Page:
Once you’ve determined what time of day works best for you, you will need to set aside a specific time slot for writing each day. I suggest you reserve an hour each day, but you may need to set aside more or less time, depending on how much time it takes you to achieve your daily word count goal. Once you’ve determined how much you can achieve in a set amount of time, you will want to add this to your daily schedule.
Habit 4: Track Your Writing Routine Good writers work in blocks of time, refusing to be distracted while they are “on the clock.” They also carefully track their time, occasionally evaluating what environmental changes influence their ability to produce quality material at top speed. To do this, you will want to master two writing habits:
Writing in blocks of time and daily tracking your writing word count.
Writing Habit Mastery - How to Write 2,000 Words a Day and Forever Cure Writer's Block by S.J. Scott
My new rule for wealth:
I am wealthy when I can maintain the life quality I currently have for 12 months without having to work.
I am wealthy when I have the time to travel, exercise, study and meditate without being limited by a steady job.
I am wealthy when I am healthy enough to exercise 4 times a week and do the things I love (martial arts, yoga, dancing) without any physical restrictions.
I am wealthy when I have at least 2 ideas I can work on in the areas of life I am passionate about.
I am wealthy when I express my love to my family and friends whenever I speak to them.
When I first did this I suddenly realized that I was in fact already wealthy. I also had the realization that even if I suddenly won the lottery, my life really wouldn't change that drastically! When I changed my rules in the area of wealth, it also became a lot easier for me to acquire additional wealth. Since I was already wealthy, I was behaving and feeling like someone who is wealthy. Do you think it is easier to acquire wealth when you already know you are wealthy?
All of my rules are constructed in a way that I am in control of whether or not they are fulfilled. For example, one of my criteria for wealth is: ''I am wealthy when I express my love to my family and friends''. I am in control of whether or not I do this and it is important that you set your criteria in a way where you are in control. If my criteria was: ''I am wealthy when my family and friends love me'', I would be setting myself up for failure because now the control is no longer in my hands. What if my friend was angry and yelled at me one day and if my rule for love stated that someone who yells at you doesn't love you? I would mistakenly come to think that he didn't love me. At this point I will not only feel my friend doesn't love me, but I will no longer feel wealthy either. This is the power of rules and it is important that you set them up in a way where you are in control. I once heard someone's rule for success, which I immediately adopted.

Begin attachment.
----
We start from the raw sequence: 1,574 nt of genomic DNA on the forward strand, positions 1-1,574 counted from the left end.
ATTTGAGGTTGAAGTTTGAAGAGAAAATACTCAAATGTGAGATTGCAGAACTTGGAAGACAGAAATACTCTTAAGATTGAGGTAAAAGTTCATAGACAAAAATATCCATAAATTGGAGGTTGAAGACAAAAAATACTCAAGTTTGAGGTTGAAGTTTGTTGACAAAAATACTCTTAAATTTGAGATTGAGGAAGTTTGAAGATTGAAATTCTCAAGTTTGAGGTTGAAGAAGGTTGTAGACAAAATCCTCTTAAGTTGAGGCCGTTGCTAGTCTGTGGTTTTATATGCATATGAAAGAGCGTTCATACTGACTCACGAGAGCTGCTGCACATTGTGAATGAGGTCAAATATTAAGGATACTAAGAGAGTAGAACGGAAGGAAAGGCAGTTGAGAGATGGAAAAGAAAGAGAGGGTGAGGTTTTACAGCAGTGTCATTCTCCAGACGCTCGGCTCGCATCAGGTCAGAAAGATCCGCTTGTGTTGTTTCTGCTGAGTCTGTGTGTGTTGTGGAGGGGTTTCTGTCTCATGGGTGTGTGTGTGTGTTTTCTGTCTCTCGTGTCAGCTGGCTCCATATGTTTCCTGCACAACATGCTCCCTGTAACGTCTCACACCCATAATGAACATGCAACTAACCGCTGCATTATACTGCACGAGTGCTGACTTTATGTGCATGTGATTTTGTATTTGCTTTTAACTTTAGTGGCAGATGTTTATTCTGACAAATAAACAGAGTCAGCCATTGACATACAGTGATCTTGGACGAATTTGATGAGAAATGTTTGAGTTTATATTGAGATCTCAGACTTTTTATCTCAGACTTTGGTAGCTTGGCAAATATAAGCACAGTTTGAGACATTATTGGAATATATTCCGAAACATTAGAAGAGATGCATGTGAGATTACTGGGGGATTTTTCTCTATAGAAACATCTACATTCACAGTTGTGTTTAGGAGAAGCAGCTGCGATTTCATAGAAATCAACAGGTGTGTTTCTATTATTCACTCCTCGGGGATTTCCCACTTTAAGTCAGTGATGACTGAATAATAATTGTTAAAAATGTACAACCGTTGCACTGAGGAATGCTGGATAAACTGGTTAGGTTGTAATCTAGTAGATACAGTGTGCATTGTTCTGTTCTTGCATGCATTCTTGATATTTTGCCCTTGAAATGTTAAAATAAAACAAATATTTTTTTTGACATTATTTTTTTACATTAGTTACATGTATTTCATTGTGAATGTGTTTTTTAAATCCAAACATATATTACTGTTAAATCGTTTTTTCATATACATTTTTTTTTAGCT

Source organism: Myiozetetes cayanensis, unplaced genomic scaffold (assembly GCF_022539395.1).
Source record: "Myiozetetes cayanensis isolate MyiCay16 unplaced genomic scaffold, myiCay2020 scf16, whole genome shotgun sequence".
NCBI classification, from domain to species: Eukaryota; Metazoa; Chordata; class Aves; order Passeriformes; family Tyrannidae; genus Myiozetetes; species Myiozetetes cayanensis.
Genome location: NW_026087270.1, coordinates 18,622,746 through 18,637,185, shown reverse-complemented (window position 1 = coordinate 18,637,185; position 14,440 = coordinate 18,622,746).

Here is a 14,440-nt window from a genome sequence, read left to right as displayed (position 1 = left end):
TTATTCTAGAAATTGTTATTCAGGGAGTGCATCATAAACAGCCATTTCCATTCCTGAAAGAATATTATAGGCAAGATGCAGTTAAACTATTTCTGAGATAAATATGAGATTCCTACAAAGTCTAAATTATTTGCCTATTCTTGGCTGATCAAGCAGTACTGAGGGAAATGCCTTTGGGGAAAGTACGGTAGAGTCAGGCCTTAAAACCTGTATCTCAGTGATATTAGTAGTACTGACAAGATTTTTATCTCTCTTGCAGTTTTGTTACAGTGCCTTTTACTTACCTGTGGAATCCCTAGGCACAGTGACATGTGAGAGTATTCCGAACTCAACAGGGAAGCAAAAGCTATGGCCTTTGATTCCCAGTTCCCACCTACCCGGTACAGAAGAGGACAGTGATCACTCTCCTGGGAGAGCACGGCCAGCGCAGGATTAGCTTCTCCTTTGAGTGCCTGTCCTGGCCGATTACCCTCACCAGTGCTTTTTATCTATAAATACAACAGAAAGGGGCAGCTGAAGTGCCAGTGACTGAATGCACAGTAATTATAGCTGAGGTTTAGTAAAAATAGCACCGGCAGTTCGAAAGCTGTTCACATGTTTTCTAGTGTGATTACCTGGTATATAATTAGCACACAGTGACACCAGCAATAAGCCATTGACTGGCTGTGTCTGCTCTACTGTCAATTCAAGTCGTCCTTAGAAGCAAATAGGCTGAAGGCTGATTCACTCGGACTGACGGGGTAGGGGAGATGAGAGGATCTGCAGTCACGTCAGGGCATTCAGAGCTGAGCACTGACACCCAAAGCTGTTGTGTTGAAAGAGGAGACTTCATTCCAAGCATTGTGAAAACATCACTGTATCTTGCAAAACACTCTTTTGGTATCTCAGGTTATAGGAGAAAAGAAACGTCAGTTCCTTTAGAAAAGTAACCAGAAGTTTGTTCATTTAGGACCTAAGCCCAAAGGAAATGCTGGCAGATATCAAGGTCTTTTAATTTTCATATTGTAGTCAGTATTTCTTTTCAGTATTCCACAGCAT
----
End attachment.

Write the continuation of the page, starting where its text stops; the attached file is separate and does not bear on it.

His rule for success was: Everyday alive and breathing is success. Talk about setting yourself up for SUCCESS! What happens if something in the external world happens and my rules for wealth are no longer fulfilled? Well, I just go ahead and change the criteria I have for that given rule. I am an expert meaning maker and I play in the world of meaning in whatever way will give me the most positive emotions and the highest quality of life.
The Mind-Made Prison: Radical Self Help and Personal Transformation by Mateo Tabatabai
In advocating spontaneous composition with little or no revision, Kerouac was demanding more discipline, not less; the writer ...
In advocating spontaneous composition with little or no revision, Kerouac was demanding more discipline, not less; the writer, like the athlete or the jazz musician, was to commit himself to daily and endless practice in letters, journals, and “sketching,” as Kerouac called his fast-as-hands-can-print transcriptions of his immediate surroundings, all training for the moment of performance.
The skills of improvisation, devalued in the modern industrial West, were to laboriously unlocked, like prisoners buried in a cave led by a perilous route back into the light. Nor did the fact that Kerouac’s work was openly, unabashedly autobiographical, that he staked everything on an ethos of almost physical intimacy in which the somatic self’s fluctuations defy the censorship of the mind, bringing the narrative “I” as close to himself as possible and abolishing the traditional distance between author and reader, mean the result was life, not art.
The true story of postwar America in all its speed, tomfoolery, and sorrowfulness, Kerouac believed, could only be told as interior monologue and confession.